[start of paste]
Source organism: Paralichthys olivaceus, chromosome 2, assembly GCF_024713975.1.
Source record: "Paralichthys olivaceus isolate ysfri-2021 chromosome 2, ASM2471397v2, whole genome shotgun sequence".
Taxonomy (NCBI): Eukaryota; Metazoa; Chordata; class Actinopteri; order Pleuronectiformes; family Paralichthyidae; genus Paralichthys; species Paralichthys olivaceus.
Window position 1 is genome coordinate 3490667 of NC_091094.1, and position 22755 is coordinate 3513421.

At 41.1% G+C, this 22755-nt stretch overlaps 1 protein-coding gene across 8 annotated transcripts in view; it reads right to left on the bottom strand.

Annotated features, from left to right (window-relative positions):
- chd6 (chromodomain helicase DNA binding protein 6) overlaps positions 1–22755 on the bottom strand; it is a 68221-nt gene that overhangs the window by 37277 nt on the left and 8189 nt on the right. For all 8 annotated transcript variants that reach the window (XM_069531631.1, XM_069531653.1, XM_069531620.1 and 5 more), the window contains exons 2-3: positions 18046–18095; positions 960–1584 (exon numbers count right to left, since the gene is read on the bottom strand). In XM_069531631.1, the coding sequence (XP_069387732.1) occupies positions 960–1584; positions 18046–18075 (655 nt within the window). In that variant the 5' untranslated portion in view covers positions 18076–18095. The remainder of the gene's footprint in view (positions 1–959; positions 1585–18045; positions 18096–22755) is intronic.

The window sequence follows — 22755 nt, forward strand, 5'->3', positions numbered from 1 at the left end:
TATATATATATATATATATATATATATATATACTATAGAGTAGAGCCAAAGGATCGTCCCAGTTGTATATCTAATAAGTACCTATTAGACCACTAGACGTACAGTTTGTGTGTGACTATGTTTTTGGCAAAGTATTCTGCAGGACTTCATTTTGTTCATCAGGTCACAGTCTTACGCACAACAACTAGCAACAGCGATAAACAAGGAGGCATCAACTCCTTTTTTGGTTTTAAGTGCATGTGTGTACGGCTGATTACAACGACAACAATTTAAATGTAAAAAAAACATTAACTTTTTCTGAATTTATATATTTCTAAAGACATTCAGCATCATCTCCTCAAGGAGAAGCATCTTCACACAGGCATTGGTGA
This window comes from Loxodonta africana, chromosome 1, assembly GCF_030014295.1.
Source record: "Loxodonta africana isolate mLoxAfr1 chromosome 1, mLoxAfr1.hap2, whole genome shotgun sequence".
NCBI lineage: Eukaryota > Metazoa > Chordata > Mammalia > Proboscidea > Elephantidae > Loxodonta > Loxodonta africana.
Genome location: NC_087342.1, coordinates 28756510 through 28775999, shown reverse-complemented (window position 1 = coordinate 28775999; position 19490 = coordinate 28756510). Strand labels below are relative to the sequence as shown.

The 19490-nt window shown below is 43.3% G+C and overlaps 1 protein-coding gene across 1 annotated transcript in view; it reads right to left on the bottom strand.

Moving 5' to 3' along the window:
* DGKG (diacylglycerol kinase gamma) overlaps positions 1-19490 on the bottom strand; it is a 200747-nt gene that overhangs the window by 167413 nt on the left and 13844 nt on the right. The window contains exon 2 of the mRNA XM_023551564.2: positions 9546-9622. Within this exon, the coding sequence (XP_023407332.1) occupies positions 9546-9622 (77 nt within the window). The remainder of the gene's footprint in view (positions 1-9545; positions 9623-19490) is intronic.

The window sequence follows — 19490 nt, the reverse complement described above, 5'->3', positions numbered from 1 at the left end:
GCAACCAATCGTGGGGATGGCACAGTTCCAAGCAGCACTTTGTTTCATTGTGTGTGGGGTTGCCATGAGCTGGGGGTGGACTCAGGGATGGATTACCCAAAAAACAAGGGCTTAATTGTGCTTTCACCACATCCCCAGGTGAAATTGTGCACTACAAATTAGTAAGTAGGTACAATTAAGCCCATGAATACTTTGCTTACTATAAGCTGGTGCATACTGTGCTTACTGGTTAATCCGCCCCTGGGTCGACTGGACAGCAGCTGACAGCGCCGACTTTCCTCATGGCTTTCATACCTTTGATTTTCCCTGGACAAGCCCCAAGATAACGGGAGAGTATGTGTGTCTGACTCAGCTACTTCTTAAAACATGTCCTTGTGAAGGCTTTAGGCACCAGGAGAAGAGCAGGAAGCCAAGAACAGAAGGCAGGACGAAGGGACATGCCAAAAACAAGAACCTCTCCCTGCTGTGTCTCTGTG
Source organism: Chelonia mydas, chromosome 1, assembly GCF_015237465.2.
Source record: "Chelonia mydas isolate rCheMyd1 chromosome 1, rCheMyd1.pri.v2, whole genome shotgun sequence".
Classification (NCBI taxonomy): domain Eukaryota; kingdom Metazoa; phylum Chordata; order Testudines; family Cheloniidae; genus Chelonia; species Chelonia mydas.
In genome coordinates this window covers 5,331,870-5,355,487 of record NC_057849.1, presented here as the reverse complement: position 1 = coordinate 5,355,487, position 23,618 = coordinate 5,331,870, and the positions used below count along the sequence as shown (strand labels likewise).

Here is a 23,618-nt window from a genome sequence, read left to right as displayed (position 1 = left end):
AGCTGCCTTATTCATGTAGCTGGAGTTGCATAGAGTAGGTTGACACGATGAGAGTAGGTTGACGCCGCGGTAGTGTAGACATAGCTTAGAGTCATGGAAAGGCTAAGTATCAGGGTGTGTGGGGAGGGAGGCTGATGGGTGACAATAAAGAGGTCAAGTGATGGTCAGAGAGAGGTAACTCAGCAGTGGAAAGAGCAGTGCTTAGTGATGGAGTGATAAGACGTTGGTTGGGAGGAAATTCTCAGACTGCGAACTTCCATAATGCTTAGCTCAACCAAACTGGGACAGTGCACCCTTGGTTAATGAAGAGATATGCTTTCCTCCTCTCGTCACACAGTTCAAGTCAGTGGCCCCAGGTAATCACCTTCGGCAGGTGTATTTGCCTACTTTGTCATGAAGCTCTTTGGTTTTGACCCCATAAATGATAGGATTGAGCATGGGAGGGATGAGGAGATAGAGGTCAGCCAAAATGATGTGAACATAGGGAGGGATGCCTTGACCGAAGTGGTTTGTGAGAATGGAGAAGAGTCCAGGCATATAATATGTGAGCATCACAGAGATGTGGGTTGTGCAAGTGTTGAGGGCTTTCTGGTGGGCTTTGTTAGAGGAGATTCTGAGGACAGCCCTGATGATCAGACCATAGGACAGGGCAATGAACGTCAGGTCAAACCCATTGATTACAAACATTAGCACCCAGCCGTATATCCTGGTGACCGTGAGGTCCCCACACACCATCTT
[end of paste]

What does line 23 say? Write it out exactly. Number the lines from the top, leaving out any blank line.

Here is a 23,618-nt window from a genome sequence, read left to right as displayed (position 1 = left end):